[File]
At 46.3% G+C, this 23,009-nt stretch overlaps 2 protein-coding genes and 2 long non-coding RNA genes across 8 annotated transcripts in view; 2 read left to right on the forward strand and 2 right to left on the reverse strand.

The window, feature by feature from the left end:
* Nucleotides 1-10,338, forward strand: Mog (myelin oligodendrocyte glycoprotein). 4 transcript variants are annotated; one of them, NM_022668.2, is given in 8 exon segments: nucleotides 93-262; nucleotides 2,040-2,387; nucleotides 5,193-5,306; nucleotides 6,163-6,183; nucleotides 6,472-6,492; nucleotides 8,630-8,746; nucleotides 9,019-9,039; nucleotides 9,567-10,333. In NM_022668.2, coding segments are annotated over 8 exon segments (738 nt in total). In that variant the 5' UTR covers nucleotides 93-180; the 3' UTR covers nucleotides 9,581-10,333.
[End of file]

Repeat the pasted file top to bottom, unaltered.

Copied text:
At 46.3% G+C, this 23,009-nt stretch overlaps 2 protein-coding genes and 2 long non-coding RNA genes across 8 annotated transcripts in view; 2 read left to right on the forward strand and 2 right to left on the reverse strand.

The window, feature by feature from the left end:
* Nucleotides 1-10,338, forward strand: Mog (myelin oligodendrocyte glycoprotein). 4 transcript variants are annotated; one of them, NM_022668.2, is given in 8 exon segments: nucleotides 93-262; nucleotides 2,040-2,387; nucleotides 5,193-5,306; nucleotides 6,163-6,183; nucleotides 6,472-6,492; nucleotides 8,630-8,746; nucleotides 9,019-9,039; nucleotides 9,567-10,333. In NM_022668.2, coding segments are annotated over 8 exon segments (738 nt in total). In that variant the 5' UTR covers nucleotides 93-180; the 3' UTR covers nucleotides 9,581-10,333.